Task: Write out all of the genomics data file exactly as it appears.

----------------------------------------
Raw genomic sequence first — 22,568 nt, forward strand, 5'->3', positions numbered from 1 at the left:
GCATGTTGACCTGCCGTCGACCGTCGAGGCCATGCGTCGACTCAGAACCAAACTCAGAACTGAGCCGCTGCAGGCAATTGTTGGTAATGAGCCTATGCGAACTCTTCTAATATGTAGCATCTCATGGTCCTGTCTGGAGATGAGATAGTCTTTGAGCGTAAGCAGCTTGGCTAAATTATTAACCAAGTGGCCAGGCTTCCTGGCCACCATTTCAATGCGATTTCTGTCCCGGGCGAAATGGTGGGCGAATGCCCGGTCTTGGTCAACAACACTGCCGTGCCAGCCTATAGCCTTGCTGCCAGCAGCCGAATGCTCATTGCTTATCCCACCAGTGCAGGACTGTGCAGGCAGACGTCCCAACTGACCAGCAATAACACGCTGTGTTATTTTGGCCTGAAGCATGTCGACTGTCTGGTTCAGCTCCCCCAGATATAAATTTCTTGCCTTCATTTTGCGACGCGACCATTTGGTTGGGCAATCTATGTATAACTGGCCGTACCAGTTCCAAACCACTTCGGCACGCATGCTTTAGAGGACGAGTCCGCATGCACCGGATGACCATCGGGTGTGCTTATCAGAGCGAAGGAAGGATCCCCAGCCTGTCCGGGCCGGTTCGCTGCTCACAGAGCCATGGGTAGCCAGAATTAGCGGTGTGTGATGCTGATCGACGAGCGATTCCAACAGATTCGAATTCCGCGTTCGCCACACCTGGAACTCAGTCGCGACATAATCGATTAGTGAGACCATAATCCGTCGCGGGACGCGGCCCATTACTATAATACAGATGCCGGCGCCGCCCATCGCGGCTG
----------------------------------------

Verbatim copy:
Raw genomic sequence first — 22,568 nt, forward strand, 5'->3', positions numbered from 1 at the left:
GCATGTTGACCTGCCGTCGACCGTCGAGGCCATGCGTCGACTCAGAACCAAACTCAGAACTGAGCCGCTGCAGGCAATTGTTGGTAATGAGCCTATGCGAACTCTTCTAATATGTAGCATCTCATGGTCCTGTCTGGAGATGAGATAGTCTTTGAGCGTAAGCAGCTTGGCTAAATTATTAACCAAGTGGCCAGGCTTCCTGGCCACCATTTCAATGCGATTTCTGTCCCGGGCGAAATGGTGGGCGAATGCCCGGTCTTGGTCAACAACACTGCCGTGCCAGCCTATAGCCTTGCTGCCAGCAGCCGAATGCTCATTGCTTATCCCACCAGTGCAGGACTGTGCAGGCAGACGTCCCAACTGACCAGCAATAACACGCTGTGTTATTTTGGCCTGAAGCATGTCGACTGTCTGGTTCAGCTCCCCCAGATATAAATTTCTTGCCTTCATTTTGCGACGCGACCATTTGGTTGGGCAATCTATGTATAACTGGCCGTACCAGTTCCAAACCACTTCGGCACGCATGCTTTAGAGGACGAGTCCGCATGCACCGGATGACCATCGGGTGTGCTTATCAGAGCGAAGGAAGGATCCCCAGCCTGTCCGGGCCGGTTCGCTGCTCACAGAGCCATGGGTAGCCAGAATTAGCGGTGTGTGATGCTGATCGACGAGCGATTCCAACAGATTCGAATTCCGCGTTCGCCACACCTGGAACTCAGTCGCGACATAATCGATTAGTGAGACCATAATCCGTCGCGGGACGCGGCCCATTACTATAATACAGATGCCGGCGCCGCCCATCGCGGCTG